August 29th, 2011
Claire Eike, Director of Flaxman Library, says that the library staff cares “passionately about the work we do for the SAIC community and we’re eager to make any improvements that we can.” Yoo’s complaint comes as no surprise to her; she says that she “noticed the MA students’ plea for more hours in the F ‘summer picks’ supplement a couple of months back.” Accordingly, Flaxman’s hours have been changed. It will now stay open until 10:00 p.m., Monday through Thursday, upon the start of the Fall 2011 semester. By way of comparison, both Columbia College Chicago’s and DePaul’s Loop library are also open until 10:00 p.m.
In regards to study space, Eike says that “The Library staff and the school administration recognize that we have inadequate individual study space in Flaxman Library, and almost no group study space.” According to her, “SAIC is developing a Campus Master Plan that will include a long-range vision for the library, but we also want to find interim steps that better address the needs of the students who are here today.”
She urges students with suggestions about how to better meet the needs of MA programs to talk to the Library Committee (a Faculty Senate committee co-chaired by Eike and Mark Booth, Writing faculty), the MA Program Heads (a Faculty Senate committee co-chaired by Candida Alvarez, Dean of Graduate Studies and Professor of Painting and Drawing) or the Strategic Planning Action Group charged with developing a Campus Master Plan (co-chaired by Paul Ashley, Associate Professor of Liberal Arts, and Ed McNulty, Senior Vice President of Planning and Chief Operating Officer of SAIC).
Eike points out that the school has had to evolve as it expanded to include MA programs, and therefore might still be lagging in a few areas. However, she believes that SAIC is making strides to meet all the needs of its students.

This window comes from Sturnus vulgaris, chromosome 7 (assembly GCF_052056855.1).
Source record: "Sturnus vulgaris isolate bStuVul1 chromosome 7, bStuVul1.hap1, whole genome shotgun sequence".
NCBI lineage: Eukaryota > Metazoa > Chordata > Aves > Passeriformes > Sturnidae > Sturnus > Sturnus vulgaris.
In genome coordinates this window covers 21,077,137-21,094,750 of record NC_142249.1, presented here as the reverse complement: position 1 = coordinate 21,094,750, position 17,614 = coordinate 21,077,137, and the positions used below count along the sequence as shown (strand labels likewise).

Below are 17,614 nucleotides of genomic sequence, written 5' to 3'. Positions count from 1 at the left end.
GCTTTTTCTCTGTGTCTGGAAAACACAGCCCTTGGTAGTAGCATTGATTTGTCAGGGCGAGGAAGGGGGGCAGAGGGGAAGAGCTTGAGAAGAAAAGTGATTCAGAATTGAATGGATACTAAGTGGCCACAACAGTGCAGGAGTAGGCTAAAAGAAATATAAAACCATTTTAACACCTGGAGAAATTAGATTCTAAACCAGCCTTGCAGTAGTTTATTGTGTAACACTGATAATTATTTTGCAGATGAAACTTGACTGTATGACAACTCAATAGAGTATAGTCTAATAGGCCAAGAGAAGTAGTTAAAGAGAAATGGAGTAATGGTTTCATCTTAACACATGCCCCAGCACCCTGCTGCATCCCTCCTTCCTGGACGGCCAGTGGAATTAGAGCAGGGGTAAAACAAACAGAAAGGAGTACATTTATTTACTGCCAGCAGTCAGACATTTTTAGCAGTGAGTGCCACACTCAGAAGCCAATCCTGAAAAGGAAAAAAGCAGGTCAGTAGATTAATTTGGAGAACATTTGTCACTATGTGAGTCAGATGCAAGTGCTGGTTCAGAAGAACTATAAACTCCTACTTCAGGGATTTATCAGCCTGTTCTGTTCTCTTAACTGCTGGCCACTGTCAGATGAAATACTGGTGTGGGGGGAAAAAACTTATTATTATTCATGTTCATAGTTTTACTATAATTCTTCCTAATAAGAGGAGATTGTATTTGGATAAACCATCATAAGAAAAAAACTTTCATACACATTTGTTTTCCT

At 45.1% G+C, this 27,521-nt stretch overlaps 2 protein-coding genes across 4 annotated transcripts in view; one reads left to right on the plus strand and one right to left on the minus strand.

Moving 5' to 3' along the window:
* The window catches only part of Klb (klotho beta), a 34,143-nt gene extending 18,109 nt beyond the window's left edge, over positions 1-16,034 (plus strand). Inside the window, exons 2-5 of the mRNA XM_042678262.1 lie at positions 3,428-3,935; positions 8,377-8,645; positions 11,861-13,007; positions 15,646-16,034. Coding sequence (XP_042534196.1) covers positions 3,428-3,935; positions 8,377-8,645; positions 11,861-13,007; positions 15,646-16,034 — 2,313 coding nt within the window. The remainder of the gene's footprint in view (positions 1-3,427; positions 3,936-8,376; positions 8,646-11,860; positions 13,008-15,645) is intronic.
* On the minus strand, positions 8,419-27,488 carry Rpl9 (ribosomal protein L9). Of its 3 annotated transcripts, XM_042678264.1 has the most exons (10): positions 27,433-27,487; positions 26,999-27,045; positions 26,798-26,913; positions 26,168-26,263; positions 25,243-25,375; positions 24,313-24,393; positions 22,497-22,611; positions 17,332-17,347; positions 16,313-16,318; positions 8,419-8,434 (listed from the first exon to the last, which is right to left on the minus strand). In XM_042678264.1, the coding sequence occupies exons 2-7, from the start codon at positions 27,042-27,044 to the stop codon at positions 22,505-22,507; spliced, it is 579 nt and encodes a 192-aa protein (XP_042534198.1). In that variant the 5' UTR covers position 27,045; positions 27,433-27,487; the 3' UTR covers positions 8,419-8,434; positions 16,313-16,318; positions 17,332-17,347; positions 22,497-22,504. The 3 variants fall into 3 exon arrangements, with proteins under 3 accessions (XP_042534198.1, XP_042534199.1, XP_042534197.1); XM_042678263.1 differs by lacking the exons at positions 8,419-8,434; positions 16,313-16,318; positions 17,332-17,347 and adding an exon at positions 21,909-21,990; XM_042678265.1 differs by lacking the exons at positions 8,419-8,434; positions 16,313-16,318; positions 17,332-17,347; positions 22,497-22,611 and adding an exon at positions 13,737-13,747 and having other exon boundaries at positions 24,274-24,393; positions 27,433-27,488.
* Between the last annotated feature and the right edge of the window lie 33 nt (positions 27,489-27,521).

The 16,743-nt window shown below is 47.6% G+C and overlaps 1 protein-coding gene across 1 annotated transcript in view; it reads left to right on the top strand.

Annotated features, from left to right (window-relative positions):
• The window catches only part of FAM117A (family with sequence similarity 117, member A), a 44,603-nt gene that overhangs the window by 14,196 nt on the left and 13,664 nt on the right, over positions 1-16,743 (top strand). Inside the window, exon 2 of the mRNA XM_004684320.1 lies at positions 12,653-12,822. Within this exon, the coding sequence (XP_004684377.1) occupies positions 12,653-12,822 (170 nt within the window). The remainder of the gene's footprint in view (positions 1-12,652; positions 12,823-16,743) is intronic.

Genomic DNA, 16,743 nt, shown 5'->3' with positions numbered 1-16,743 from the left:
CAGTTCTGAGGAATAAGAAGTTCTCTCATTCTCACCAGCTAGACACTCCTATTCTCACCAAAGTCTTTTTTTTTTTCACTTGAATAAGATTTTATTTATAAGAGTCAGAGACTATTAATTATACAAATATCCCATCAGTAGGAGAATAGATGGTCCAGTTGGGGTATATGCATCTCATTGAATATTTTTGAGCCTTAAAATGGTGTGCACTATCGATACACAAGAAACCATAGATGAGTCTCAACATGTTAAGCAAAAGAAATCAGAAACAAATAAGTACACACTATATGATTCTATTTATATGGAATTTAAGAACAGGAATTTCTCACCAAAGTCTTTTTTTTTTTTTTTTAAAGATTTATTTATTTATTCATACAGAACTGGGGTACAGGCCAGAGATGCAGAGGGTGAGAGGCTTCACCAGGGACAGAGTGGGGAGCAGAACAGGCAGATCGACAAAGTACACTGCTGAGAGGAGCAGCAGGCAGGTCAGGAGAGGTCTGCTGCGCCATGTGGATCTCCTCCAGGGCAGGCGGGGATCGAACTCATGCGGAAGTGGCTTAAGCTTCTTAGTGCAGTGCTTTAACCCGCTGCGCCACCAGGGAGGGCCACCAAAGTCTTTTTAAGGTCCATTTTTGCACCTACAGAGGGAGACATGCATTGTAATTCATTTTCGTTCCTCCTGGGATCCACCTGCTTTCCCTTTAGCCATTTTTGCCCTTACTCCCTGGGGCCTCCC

Nevertheless, there are still those who believe that these interim steps are not enough. A longstanding point of contention amongst MA students has been the fact that oftentimes three or four different departments will be forced to share one lounge. For example, the Art History department, the Visual and Critical Studies department, and the New Arts Journalism department share one lounge and three computers on the seventh floor of the MacLean Building.
“I’ve actually just gotten the MA students another space to use because we have so many students packed into such a small space,” says Shay DeGrandis. “I’ve complained to the administration about that numerous times. I’m like, ‘You keep adding new programs to the MA academics here at SAIC, but you don’t give them any more space.’ And that’s really unfair.”
By way of comparison, Sound students — in addition to partaking in the Studio lottery — have “access to several graduate-only workstations, which we configure, budget permitting, in response to student requests,” says Nicolas Collins, head of the Sound department. “They also have pretty open access to all our other studios. And this summer we underwent a facilities expansion that includes a communal graduate studio/lounge and a new modular analog system designed by the grad students.”
For Painting and Drawing students, “studio space is paramount,” says Erik Lebofsky. “Therefore, we make sure to provide ample studios with adequate ventilation and naturally lit critique spaces. In terms of artificial lighting in critique spaces, we are in the process of installing daylight fluorescent fixtures in place of the incandescent track light that was previously employed.”
This stands in stark contrast to the case of the VCS department, for instance, according to DeGrandis.
“We have a lot of trouble with those students,” she states, “because they actually make things but they’re considered an MA, so we can’t really get them studio spaces. They have to share this sort of lounge-y space with other programs, but it doesn’t really fit what they do.” Despite SAIC’s inter-disciplinary philosophy, accommodating the interdisciplinary nature of the VCS department has proven troublesome.
“They added this extra MA[NAJ] program and they were just like, ‘Well, since Shay — that department — is taking care of them, they can just use the same space as everyone else,’” she says. “Which is totally unfair and completely, as far as I’m concerned, irresponsible.”